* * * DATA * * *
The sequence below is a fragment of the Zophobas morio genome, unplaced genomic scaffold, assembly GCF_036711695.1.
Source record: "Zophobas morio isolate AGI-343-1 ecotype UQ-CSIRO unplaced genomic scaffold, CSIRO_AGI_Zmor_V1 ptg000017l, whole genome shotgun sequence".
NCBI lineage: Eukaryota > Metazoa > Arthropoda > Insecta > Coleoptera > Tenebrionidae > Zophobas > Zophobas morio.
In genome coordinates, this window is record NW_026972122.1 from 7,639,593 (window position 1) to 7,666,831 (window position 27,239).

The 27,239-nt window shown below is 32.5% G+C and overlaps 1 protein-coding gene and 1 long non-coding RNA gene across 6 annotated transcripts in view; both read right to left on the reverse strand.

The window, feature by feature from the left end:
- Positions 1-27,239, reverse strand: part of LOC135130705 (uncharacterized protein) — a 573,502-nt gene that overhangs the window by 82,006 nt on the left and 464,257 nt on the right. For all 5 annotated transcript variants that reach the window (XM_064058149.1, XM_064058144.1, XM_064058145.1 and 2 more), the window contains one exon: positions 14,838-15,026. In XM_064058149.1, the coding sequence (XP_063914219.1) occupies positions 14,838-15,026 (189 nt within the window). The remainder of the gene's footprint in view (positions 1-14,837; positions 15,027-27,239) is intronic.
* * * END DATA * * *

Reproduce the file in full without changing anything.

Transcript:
The sequence below is a fragment of the Zophobas morio genome, unplaced genomic scaffold, assembly GCF_036711695.1.
Source record: "Zophobas morio isolate AGI-343-1 ecotype UQ-CSIRO unplaced genomic scaffold, CSIRO_AGI_Zmor_V1 ptg000017l, whole genome shotgun sequence".
NCBI lineage: Eukaryota > Metazoa > Arthropoda > Insecta > Coleoptera > Tenebrionidae > Zophobas > Zophobas morio.
In genome coordinates, this window is record NW_026972122.1 from 7,639,593 (window position 1) to 7,666,831 (window position 27,239).

The 27,239-nt window shown below is 32.5% G+C and overlaps 1 protein-coding gene and 1 long non-coding RNA gene across 6 annotated transcripts in view; both read right to left on the reverse strand.

The window, feature by feature from the left end:
- Positions 1-27,239, reverse strand: part of LOC135130705 (uncharacterized protein) — a 573,502-nt gene that overhangs the window by 82,006 nt on the left and 464,257 nt on the right. For all 5 annotated transcript variants that reach the window (XM_064058149.1, XM_064058144.1, XM_064058145.1 and 2 more), the window contains one exon: positions 14,838-15,026. In XM_064058149.1, the coding sequence (XP_063914219.1) occupies positions 14,838-15,026 (189 nt within the window). The remainder of the gene's footprint in view (positions 1-14,837; positions 15,027-27,239) is intronic.